With over 40,000 images in our OpenSFHistory collection and so many great viewpoints to be found around San Francisco, it is inevitable that we come across the same view at different points in time. This allows us to appreciate how the City has changed over time. So let’s see the City’s evolution by focusing on images from one spot taken over the years. We’ll start with one of the most iconic views, downtown San Francisco from Twin Peaks.
When one looks east from on high at Twin Peaks, one can see right down Market Street to the Ferry Building. This swath of road is instantly recognizable in images going back over a century. If you ventured up to Twin Peaks in 1906, sometime after April 18th, you would have seen the remarkable devastation of San Francisco.
Both north and south of Market Street, you can see the widespread destruction that resulted from the earthquake. You can also see the Call Building (now the Central Tower), damaged, but still standing at 3rd and Market. Remarkably, within 10 years, San Francisco had mostly recovered as this image, circa 1915, shows.
The Call Building still stands as the tallest building in San Francisco in this image. All the destruction seen previously has been replaced with new buildings and San Francisco no longer looks like the post-1906 earthquake wasteland. Another ten years or so later, we begin to see San Francisco build up.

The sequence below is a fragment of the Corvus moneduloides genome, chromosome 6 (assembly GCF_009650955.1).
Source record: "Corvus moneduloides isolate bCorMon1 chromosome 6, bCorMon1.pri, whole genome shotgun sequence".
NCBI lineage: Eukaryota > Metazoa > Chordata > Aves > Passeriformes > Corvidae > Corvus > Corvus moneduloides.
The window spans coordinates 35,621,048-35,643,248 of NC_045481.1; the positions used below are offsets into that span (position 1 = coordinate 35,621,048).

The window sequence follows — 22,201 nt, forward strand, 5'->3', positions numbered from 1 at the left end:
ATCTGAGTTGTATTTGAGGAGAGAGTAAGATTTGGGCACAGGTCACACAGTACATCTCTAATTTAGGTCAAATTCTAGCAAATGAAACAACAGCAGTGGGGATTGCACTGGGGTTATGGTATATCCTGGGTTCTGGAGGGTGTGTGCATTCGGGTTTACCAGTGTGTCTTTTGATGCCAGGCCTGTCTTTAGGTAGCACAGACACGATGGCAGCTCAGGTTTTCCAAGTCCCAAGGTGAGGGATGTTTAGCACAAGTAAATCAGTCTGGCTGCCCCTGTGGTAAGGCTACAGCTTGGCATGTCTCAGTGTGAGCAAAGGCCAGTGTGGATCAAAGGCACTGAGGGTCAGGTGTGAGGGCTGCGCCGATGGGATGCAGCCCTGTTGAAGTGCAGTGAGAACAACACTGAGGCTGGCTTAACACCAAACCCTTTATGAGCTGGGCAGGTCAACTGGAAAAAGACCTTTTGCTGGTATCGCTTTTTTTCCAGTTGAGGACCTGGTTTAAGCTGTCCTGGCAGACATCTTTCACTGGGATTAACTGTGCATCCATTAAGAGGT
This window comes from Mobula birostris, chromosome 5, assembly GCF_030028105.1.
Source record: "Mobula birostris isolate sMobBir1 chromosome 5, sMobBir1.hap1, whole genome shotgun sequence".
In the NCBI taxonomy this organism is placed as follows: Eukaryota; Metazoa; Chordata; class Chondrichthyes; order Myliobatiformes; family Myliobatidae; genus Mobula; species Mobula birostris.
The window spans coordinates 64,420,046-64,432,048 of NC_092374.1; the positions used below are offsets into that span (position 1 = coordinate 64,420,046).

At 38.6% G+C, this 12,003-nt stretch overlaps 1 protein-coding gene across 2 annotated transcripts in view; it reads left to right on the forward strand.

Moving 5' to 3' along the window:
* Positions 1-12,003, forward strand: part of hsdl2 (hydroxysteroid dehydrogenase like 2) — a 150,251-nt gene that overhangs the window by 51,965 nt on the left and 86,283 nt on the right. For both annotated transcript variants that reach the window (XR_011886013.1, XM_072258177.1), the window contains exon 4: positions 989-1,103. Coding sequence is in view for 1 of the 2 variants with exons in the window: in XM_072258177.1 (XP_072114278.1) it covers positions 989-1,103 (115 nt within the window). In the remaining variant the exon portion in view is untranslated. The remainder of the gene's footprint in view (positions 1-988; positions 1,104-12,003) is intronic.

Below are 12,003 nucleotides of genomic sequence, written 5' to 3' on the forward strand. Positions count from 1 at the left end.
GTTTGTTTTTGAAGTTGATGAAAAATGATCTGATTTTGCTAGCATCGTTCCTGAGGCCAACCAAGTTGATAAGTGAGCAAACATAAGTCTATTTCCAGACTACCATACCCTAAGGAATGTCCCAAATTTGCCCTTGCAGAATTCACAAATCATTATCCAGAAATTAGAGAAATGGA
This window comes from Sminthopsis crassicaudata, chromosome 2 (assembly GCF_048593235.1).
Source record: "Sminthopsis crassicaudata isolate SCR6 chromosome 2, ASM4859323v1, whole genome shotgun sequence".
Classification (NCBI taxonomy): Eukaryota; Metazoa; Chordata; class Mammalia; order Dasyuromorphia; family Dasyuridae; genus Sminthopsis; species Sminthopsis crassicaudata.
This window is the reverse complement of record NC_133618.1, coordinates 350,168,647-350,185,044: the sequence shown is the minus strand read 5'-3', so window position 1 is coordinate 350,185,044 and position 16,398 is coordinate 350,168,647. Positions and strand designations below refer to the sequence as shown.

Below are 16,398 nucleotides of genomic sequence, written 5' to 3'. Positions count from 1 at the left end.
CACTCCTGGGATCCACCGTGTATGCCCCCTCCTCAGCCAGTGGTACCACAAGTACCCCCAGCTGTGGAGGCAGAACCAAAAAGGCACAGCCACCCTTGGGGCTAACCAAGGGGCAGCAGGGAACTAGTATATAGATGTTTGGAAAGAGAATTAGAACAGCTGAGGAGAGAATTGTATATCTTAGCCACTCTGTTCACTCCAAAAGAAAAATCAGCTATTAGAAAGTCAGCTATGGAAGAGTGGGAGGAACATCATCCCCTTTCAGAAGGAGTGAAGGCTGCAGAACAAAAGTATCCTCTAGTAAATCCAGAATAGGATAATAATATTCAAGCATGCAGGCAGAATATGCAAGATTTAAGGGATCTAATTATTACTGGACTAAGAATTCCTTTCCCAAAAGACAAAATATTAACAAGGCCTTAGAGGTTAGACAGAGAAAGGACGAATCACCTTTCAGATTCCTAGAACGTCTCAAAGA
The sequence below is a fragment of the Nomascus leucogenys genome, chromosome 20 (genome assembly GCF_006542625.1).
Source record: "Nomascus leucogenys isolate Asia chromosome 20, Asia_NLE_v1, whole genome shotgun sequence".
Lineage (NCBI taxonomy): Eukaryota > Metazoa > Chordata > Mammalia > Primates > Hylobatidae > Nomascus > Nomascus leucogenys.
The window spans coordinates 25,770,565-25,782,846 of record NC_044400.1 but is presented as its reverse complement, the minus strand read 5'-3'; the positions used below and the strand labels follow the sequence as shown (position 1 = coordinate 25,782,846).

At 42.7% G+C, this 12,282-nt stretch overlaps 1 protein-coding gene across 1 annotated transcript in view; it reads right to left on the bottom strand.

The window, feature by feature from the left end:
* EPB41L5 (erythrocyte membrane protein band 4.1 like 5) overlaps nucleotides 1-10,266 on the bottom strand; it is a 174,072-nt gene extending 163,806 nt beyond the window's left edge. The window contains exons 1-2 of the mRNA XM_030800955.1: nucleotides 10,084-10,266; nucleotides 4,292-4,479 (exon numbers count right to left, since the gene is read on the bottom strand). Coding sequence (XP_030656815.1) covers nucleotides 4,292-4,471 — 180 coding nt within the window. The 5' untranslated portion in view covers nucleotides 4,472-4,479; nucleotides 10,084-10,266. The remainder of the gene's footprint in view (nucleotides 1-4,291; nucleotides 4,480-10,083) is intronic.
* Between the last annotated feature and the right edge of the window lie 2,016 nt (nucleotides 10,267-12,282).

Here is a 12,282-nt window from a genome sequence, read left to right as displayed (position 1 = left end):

In this image, a number of skyscrapers dot the San Francisco skyline, so that the Call Building no longer stands out. South of Market, the Pacific Telephone Building towers over neighboring buildings as the new tallest building in San Francisco until the Russ Building matched its height several years later. Over the next ten years, more skyscrapers would be added to the cityscape and two icons would appear.
Notable in this 1935 view from Twin Peaks is the construction of the Bay Bridge then happening and the addition of Coit Tower on top of Telegraph Hill. The tower was built using funds from a bequest from Lillie Hitchcock Coit and was completed in 1933. Taking another ten year leap in time, we find that the City continues to reach for the sky.
By 1945, the Bay Bridge has been in service for eight years and Treasure Island, built for the 1939 Golden Gate International Exposition, has been added to the Bay just north of Yerba Buena Island. Also new to the view is the new U.S. Mint Building completed in 1937. The Pacific Telephone Building and the Russ Building continue to be the tallest buildings and virtually every available spot of land has been filled. Jumping ahead twenty years, finds San Francisco growing taller.
By the late 1960s, the title of the tallest building in San Francisco seemingly changed every few years. First came the Hartford Building in 1965, then the Wells Fargo Building in 1967 (both seen in this image), and finally the Bank of America Center in 1969. In 1972, however, the Transamerica Pyramid would be completed and would command the San Francisco skyline for much of the next 50 years.
As seen in this final image from 2017, San Francisco is littered with skyscrapers, with the Salesforce Building south of Market Street now dominating the City. There are so many skyscrapers that you can barely see the Wells Fargo Building (now 44 Montgomery) that ruled the San Francisco sky in 1967. With the Muni Metro lines now underneath Market Street as part of the early 70s BART construction, you can also see the addition of green center divides along part of Market Street.
From 1906 to the present, the view east from Twin Peaks has been ever evolving. One can only imagine how it will change in the next 100 years.